1. ## Chain Rule

f(x) = (5x^3 + 1)^8 (4x^5 + 3)^7

How do I apply the chain rule to a problem like this?

2. Assuming you want to differentiate it, read it as a two-part product, apply the product rule, and each time you do a differentiation for the sake of the product rule you'll need to apply the chain rule - because each of the two parts of the product is a composite. Will put a pic, in a minute.

Just in case a picture helps...

... where (key in first spoiler)...

Spoiler:

... is the chain rule. Straight continuous lines differentiate downwards (integrate up) with respect to x, and the straight dashed line similarly but with respect to the dashed balloon expression (the inner function of the composite which is subject to the chain rule). This is embedded in the legs-uncrossed version of...

... the product rule. Again, straight lines differentiate downwards w.r.t. x.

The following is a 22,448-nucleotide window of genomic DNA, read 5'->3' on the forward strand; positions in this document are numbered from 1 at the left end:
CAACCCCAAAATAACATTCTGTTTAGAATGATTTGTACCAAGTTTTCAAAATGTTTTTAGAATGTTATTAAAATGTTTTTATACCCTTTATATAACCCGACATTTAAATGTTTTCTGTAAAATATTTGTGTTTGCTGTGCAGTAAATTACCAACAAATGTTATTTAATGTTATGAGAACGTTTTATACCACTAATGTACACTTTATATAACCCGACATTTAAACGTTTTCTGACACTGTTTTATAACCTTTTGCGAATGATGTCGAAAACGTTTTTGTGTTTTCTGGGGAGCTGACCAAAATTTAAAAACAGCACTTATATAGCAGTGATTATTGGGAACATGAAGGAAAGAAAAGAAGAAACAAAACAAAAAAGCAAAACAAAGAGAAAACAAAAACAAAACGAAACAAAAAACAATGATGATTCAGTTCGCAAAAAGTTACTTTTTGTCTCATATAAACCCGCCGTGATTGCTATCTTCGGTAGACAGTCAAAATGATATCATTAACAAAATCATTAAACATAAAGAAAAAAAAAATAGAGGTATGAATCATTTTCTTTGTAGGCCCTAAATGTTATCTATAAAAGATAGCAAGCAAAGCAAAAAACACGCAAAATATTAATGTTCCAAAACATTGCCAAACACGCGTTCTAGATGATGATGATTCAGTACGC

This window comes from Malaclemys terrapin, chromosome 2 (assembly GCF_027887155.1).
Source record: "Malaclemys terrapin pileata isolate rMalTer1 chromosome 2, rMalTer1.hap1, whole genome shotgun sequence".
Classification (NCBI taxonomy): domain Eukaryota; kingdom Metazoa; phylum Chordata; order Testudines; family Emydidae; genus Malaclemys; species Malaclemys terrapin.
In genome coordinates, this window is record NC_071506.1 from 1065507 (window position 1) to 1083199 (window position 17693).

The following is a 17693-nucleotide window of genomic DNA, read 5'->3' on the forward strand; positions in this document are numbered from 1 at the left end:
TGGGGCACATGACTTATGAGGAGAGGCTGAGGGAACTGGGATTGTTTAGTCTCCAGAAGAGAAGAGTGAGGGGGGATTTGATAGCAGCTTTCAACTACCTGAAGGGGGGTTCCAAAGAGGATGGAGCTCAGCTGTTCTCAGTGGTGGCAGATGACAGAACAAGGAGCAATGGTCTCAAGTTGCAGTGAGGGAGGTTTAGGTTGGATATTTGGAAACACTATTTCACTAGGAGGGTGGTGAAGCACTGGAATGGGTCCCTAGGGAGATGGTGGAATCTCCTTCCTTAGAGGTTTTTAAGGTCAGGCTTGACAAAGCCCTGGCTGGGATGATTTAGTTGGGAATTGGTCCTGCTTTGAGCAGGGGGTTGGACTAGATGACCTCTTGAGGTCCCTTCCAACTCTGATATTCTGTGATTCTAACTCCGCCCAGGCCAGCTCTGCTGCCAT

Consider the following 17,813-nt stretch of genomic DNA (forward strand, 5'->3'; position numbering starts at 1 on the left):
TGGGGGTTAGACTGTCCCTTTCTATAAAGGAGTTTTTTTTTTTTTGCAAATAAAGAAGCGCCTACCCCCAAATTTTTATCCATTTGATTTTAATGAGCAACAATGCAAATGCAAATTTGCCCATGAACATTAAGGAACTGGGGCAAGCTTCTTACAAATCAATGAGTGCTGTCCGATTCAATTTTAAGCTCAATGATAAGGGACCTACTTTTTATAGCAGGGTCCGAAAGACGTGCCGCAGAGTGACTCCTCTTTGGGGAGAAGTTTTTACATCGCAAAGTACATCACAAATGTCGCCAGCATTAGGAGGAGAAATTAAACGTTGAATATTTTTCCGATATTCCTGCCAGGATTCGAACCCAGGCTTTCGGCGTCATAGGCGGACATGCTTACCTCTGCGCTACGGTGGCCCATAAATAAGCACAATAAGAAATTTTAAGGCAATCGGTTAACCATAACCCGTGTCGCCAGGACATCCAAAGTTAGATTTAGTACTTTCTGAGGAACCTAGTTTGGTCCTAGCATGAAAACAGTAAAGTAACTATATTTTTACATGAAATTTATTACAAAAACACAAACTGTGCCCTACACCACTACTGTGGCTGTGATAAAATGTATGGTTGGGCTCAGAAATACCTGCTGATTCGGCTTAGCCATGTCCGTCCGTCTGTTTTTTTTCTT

Spoiler:

... or...

... according to taste.

Alternatively, take logs of both sides, then differentiate...

Spoiler:

Then solve the bottom row for f'(x).

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3. Originally Posted by bobsanchez
f(x) = (5x^3 + 1)^8 (4x^5 + 3)^7

How do I apply the chain rule to a problem like this?
$\displaystyle u=5x^3+1,\ s=u^8=f(u)$

"u" is a function of x, "s" is a function of u.

$\displaystyle v=4x^5+3,\ t=v^7=f(v)$

"v" is a function of x, "t" is a function of v.

$\displaystyle f(x)=st$

$\displaystyle f'(x)=t\frac{ds}{dx}+s\frac{dt}{dx}$

But $\displaystyle s=f(u)$ and $\displaystyle t=f(v)$

hence, applying the Chain Rule...

$\displaystyle f'(x)=t\frac{ds}{du}\frac{du}{dx}+s\frac{dt}{dv}\f rac{dv}{dx}$